Analysing terrain data
The exposure grade describes the potential consequences of falling or slipping off the path.
Low Exposure: The path is on completely flat land and potential injury is limited to falling over.
Medium Exposure: The trail contains some obstacles such as outcroppings and rock which could cause injury.
High Exposure: Some trail sections have exposed ledges or steep ascents/descents where falling could cause serious injury.
Extreme Exposure: Some trail sections are extremely exposed where falling will almost certainly result in serious injury or death.
Depending on who you talk to, the mere mention of Heartbreak Ridge will invoke either excitement, or fear in their eyes.
This ride should not be taken lightly, as it climbs over 4,000 feet in just 20 miles.
Expect to spend the majority of the day on the trail if attempting this loop. Heartbreak Ridge is the highlight of this ride, and Old Mitchell Toll Road is arguably the most popular way to access it.
Privately owned, Old Mitchell Toll Road is closed from October 1st - January 1st for hunting season.
A short hike-a-bike from the Blue Ridge Parkway makes it possible to shuttle Heartbreak Ridge, but its seasonal closures and distance make it a less popular option.
Beginning at the Kitsuma Trailhead, follow the road along Ridgecrest Conference Center before turning right at the main gate.
A left on West Ridge Drive will have you heading in the correct direction.
Even for those who have completed this loop before, this section can be tricky to navigate as there is no signage denoting the right way to the trailhead. Once past the conference center, follow the signs for Rattlesnake Trail.
The obscure trailhead can be found after passing by a couple of fields.
This section is extremely steep and will likely turn into a hike-a-bike for most.
After reaching the 3-way intersection, keep right to continue onto Old Mitchell Toll Road.
Countless intersections with other trails and roads lie ahead and at times it can be tricky to follow.
Not far up, you'll pass a clearing that serves as a rarely-used landing pad for helicopters.
The trail continues to climb steadily as it passes countless hunting camps and cabins along the way.
A handful of overlooks are located along the path and during the winter months, the views are even more spectacular.
Natural springs can be found along the way, but should always be filtered. As the road climbs, the often wet and muddy road turns to toaster-sized rocks, and the climb will become much more grueling.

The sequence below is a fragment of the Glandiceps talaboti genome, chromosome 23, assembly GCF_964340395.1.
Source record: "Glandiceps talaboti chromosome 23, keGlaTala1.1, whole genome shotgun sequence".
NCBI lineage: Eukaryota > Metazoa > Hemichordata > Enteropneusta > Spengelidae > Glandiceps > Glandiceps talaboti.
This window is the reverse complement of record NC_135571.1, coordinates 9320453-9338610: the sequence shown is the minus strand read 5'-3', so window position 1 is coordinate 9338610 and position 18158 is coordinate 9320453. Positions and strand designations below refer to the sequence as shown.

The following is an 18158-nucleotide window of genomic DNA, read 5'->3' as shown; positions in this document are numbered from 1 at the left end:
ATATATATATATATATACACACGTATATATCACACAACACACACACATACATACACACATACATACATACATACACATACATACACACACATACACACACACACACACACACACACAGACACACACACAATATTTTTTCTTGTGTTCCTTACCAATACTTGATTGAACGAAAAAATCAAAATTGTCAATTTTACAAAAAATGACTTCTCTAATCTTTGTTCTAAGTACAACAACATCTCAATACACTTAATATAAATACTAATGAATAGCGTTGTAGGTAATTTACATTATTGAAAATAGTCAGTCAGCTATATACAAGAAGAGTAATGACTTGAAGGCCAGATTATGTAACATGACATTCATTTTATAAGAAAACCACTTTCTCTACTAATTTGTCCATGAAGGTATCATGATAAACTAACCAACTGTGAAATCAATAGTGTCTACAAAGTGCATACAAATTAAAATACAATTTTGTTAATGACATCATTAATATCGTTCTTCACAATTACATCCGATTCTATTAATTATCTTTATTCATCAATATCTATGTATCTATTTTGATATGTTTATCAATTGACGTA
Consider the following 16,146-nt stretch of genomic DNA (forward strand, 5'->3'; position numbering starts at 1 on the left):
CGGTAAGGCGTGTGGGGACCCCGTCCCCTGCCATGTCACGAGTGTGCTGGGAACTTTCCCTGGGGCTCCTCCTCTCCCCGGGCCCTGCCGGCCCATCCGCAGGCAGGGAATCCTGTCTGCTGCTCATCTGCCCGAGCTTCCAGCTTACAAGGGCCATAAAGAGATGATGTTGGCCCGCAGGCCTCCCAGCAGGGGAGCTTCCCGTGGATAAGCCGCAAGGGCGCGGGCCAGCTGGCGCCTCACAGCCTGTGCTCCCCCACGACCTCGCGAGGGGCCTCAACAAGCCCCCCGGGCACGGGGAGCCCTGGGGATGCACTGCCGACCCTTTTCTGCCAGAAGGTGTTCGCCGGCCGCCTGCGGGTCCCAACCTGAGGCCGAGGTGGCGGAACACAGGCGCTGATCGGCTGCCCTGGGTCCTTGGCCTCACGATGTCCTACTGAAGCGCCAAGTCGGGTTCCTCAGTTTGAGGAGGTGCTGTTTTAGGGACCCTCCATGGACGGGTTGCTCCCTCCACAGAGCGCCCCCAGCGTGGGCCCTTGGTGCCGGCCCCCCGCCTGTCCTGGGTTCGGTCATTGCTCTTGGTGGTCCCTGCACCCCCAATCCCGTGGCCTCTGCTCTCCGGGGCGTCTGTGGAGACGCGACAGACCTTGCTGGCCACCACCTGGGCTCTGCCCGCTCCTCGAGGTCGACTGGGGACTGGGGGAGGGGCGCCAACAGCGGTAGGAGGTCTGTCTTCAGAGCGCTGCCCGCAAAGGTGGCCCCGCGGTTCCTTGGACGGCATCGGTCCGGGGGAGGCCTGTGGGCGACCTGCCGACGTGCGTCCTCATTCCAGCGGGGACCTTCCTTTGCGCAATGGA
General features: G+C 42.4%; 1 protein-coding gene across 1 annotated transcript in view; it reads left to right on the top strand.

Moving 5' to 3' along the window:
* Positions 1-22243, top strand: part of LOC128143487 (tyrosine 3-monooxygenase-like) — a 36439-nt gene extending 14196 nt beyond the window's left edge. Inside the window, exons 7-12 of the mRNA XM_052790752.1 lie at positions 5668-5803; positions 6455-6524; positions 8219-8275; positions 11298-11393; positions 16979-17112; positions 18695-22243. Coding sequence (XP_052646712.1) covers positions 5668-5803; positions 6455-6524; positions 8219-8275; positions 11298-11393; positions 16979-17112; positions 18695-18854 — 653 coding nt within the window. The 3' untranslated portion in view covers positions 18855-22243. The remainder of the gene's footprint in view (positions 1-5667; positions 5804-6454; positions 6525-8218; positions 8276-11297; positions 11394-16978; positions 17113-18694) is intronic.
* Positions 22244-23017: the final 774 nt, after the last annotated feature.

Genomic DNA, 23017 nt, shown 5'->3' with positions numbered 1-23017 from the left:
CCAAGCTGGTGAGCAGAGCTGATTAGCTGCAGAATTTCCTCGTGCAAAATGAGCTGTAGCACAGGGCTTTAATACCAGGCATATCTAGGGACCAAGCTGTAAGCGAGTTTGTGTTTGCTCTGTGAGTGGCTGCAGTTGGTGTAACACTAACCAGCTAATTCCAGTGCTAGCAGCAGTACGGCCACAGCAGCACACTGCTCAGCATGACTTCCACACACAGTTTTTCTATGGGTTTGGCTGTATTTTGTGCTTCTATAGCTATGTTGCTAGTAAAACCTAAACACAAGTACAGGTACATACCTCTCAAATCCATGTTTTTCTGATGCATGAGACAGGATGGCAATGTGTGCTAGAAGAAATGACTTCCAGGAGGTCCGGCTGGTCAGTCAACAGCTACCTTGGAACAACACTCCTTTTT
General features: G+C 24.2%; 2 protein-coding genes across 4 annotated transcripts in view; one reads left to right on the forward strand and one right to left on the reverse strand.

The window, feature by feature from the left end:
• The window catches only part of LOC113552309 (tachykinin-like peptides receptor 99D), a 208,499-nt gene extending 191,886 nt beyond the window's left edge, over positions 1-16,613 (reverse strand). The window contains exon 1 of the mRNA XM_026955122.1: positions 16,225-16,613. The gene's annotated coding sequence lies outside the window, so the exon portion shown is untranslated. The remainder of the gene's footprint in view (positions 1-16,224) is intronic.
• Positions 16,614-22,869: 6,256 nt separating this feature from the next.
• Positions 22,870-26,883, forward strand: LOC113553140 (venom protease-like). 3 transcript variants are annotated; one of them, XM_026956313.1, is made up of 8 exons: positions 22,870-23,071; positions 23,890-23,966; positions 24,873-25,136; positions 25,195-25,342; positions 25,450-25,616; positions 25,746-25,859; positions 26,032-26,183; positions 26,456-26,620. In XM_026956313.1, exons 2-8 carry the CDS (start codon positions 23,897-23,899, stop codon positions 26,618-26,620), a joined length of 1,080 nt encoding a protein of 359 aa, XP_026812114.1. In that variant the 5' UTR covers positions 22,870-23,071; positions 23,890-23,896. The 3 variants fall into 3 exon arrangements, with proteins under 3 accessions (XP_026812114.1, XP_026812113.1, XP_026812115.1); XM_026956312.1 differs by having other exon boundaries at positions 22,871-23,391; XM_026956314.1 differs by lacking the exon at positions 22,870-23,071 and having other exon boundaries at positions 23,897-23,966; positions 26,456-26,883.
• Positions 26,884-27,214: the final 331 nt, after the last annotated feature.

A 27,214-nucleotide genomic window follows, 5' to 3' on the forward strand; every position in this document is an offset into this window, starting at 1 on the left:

As the path takes a hard left, you'll find a final rocky overlook that serves as a great place to catch your breath before pushing through the final gut-wrenching piece of the climb. A trailer and old RV serve as landmarks for the top of the climb and the beginning of the upper portion of Heartbreak Ridge.
Though wide, the first portion of the descent is extremely wild and rocky and will likely spike your heart rate higher than it ever got on the climb up. After passing through a meadow, the trail narrows as it begins its epic descent down the ridge.
Alternating between the eastern and western sides of the ridge, the tight singletrack will give you an adrenaline rush as the rhododendron tunnels alternate with panoramic views off the side.
At times, one part of you will want to stop to take a picture, while the other part is screaming for you to pedal faster.
Along the descent, two steep but short climbs will give your hands and arms a chance to rest. Narrow, off-camber, rocky, and full of roots, this trail is the very best of what Pisgah National Forest has to offer. As you reach the end of Heartbreak Ridge, take the right onto Star Gap.
This section has seen a significant amount of trail work over the years and is constantly changing due to erosion.
The clay-covered switchbacks can be a challenge when wet and the leaves can be just as tricky in the fall and winter.
One final rock roll denotes the end of the epic descent.
Cross over the creek and then the railroad tracks, you'll be on a paved road.
Take the left onto Graphite Road, then right onto Mill Creek Road, where you'll climb this dirt road nearly back to the trailhead.
Alternatively, you could take the left onto Mill Creek Road and then follow Old US 70 W onto the Point Lookout Trail/Greenway.
This route is a couple of miles longer, but more gradual and paved the entire way back.